We have recently had another reminder of the need to be clear in respect of contract provisions that seek to exclude or to limit liability. Construction contracts commonly provide that neither party may recover “consequential” or “indirect” losses from the other party’s breach of the contract.
The aim is usually to describe losses which would be recognised as consequential or indirect in English Law. That is: losses which do not arise naturally and in the normal course of events from a breach, but which were reasonably within the contemplation of the parties when they entered into the contract. So, recovery of indirect or consequential loss requires some particular knowledge or expectation, on the part of the party in breach, that this type of loss might be suffered.
In addition, parties usually want to exclude the recovery of loss of profit and revenue. One reason for doing this is that performance and delay liquidated damages are generally taken to stand in lieu of lost profit or lost revenue from underperformance and delayed completion. Nevertheless, profit and revenue losses, if they arise at all, are usually going to arise naturally and directly from the breach, that is, they are not indirect or consequential. Parties, therefore, tend to list the types of excluded losses (and almost always include profit and revenue in that list) rather than rely on these legal terms indirect and consequential.
We might expect that express exclusion of lost profit and revenue, would bring complete clarity and avoid any dispute, but it doesn’t always work out like that.
In a recent case, a court considered such an exclusion clause, in order to decide whether wasted expenditure was or was not a recoverable loss. It went like this: Soteria Insurance Ltd (Soteria) engaged IBM United Kingdom Ltd (IBM) to provide an IT system and to provide services on the system for a 10-year term. Things went wrong. Soteria disputed an invoice and IBM purported to terminate the contract for Soteria’s failure to pay.
This purported termination was itself held to be a repudiatory breach of contract, and Soteria sought damages in court. Their claim included an item for wasted expenditure of £128 million ($153.9 million) – which included £34.1million paid to IBM and other large sums paid to third parties in expectation of getting a much-improved IT system from IBM.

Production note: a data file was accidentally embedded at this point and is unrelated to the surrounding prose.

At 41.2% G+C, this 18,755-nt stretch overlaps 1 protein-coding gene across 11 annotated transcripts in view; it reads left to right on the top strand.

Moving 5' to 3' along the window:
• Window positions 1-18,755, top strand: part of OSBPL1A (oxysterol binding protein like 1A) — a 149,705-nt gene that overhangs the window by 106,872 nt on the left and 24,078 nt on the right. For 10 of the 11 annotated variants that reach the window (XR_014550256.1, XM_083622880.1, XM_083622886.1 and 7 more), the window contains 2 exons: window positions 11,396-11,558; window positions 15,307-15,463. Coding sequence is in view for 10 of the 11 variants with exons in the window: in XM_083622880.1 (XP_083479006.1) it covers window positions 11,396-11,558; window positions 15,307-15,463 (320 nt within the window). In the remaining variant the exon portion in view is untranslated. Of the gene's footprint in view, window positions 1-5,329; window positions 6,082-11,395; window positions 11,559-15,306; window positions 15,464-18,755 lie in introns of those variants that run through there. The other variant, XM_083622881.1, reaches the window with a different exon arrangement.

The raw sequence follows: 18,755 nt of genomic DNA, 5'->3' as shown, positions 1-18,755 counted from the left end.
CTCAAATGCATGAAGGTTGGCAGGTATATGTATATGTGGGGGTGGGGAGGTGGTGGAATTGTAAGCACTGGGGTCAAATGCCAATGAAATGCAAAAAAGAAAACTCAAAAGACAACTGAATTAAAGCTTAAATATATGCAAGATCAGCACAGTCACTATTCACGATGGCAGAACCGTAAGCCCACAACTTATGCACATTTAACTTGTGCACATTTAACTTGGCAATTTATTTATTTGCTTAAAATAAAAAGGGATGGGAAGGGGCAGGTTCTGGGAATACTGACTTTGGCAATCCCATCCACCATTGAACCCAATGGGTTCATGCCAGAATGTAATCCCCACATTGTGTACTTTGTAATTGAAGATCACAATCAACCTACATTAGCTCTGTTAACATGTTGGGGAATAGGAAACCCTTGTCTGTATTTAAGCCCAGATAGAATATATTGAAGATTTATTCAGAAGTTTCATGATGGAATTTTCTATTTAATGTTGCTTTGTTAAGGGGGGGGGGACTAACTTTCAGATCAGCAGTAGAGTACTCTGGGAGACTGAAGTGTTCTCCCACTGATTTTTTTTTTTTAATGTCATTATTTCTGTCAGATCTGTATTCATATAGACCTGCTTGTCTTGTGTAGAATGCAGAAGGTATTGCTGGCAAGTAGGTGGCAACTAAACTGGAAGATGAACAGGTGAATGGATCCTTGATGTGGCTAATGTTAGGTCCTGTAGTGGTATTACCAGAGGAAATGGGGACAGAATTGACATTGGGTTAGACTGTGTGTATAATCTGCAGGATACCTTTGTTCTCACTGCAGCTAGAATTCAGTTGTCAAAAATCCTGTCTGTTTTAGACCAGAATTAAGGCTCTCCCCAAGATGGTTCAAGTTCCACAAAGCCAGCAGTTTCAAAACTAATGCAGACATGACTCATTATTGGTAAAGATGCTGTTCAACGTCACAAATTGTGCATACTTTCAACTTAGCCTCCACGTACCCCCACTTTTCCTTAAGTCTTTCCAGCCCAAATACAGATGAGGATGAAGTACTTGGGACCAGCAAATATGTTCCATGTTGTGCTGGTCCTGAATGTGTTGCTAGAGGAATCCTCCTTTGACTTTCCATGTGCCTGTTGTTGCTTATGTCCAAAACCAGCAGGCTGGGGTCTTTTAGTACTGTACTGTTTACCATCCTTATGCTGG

The contract between these parties stated: “..neither party shall be liable to the other.. for any Losses arising under and/or in connection with this Agreement.. which are indirect or consequential Losses, or for loss of profit, revenue, savings (including anticipated savings..)”
IBM argued that Soteria’s claim for wasted expenditure was excluded by this provision. The “waste” of that expenditure was because it wasn’t recouped by profit, revenue or savings from successful implementation of the contract. So, IBM argued, the claim was in fact for recovery of excluded losses (profit, revenue and savings) arising from that breach.
At first instance, the judge in the (English) Technology and Construction Court accepted IBM’s argument, on the reasoning that Soteria had indeed entered into the contract in order to achieve profit, revenue and savings – and in consequence she awarded a much lower amount than the sum claimed. However, Soteria appealed and the Court of Appeal took a different view.
They said that the types of loss which parties had agreed to exclude (profit, revenue and savings) were all of a consequential nature and depended to an extent on speculation; whereas wasted expenditure is immediately quantifiable. Adding: “The claims that would have compensated [Soteria] for being better off as a result of the new IT system were excluded; the claims to compensate them for being worse off as a result of the non-provision of the IT system were not.”
Additionally, the Court of Appeal went back to some basic principles, in looking at the ordinary and natural meaning of the exclusion clause, and they concluded that the words simply do not cover wasted expenditure. The court also repeated the need for special clarity when excluding liability. English Law is permissive (relative to other jurisdictions) in enforcing liability exclusions, but parties need to set out clear, comprehensive, express provisions for this.
Finally, on another point also relevant to our industry: a court again found that a party’s refusal to fulfil its obligations was a repudiatory breach. As is usually the case, IBM’s refusal was in response to not getting paid, but the court did not agree that it was justified. Importantly, in this case, IBM didn’t just stop work; they purported to terminate the contract formally by notice, but that didn’t protect them from the court’s finding. So, in the face of a failure or refusal to pay, a contractor needs to think carefully about the reasons for that, before triggering contractual tools such as suspending works or notifying intention to terminate.
* Stuart Jordan is a partner in the Global Projects group of Baker Botts, a leading international law firm. Jordan’s practice focuses on the oil, gas, power, transport, petrochemical, nuclear and construction industries. He has extensive experience in the Middle East, Russia and the UK.